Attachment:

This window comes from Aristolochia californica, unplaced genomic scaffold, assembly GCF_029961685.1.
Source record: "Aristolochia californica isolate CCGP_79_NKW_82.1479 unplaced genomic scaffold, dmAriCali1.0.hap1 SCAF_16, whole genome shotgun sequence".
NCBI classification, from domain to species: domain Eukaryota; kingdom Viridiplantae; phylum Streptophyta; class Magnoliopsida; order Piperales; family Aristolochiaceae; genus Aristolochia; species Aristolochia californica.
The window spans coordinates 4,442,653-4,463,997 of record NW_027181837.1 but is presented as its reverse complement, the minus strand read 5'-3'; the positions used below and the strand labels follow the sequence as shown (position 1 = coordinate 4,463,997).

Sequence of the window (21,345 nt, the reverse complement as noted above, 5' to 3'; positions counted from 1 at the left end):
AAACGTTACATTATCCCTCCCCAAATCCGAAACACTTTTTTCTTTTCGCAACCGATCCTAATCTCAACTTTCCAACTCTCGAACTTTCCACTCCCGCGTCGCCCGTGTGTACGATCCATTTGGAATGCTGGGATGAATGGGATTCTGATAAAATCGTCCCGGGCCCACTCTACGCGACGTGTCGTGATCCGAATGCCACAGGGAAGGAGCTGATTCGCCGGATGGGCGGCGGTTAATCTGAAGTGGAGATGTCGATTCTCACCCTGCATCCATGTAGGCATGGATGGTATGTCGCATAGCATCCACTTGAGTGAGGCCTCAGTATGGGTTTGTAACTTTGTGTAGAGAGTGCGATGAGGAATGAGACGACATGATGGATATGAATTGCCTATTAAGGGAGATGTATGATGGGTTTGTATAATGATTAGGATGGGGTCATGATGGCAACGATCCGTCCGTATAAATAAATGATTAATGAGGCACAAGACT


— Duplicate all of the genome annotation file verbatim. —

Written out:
This window comes from Aristolochia californica, unplaced genomic scaffold, assembly GCF_029961685.1.
Source record: "Aristolochia californica isolate CCGP_79_NKW_82.1479 unplaced genomic scaffold, dmAriCali1.0.hap1 SCAF_16, whole genome shotgun sequence".
NCBI classification, from domain to species: domain Eukaryota; kingdom Viridiplantae; phylum Streptophyta; class Magnoliopsida; order Piperales; family Aristolochiaceae; genus Aristolochia; species Aristolochia californica.
The window spans coordinates 4,442,653-4,463,997 of record NW_027181837.1 but is presented as its reverse complement, the minus strand read 5'-3'; the positions used below and the strand labels follow the sequence as shown (position 1 = coordinate 4,463,997).

Sequence of the window (21,345 nt, the reverse complement as noted above, 5' to 3'; positions counted from 1 at the left end):
AAACGTTACATTATCCCTCCCCAAATCCGAAACACTTTTTTCTTTTCGCAACCGATCCTAATCTCAACTTTCCAACTCTCGAACTTTCCACTCCCGCGTCGCCCGTGTGTACGATCCATTTGGAATGCTGGGATGAATGGGATTCTGATAAAATCGTCCCGGGCCCACTCTACGCGACGTGTCGTGATCCGAATGCCACAGGGAAGGAGCTGATTCGCCGGATGGGCGGCGGTTAATCTGAAGTGGAGATGTCGATTCTCACCCTGCATCCATGTAGGCATGGATGGTATGTCGCATAGCATCCACTTGAGTGAGGCCTCAGTATGGGTTTGTAACTTTGTGTAGAGAGTGCGATGAGGAATGAGACGACATGATGGATATGAATTGCCTATTAAGGGAGATGTATGATGGGTTTGTATAATGATTAGGATGGGGTCATGATGGCAACGATCCGTCCGTATAAATAAATGATTAATGAGGCACAAGACT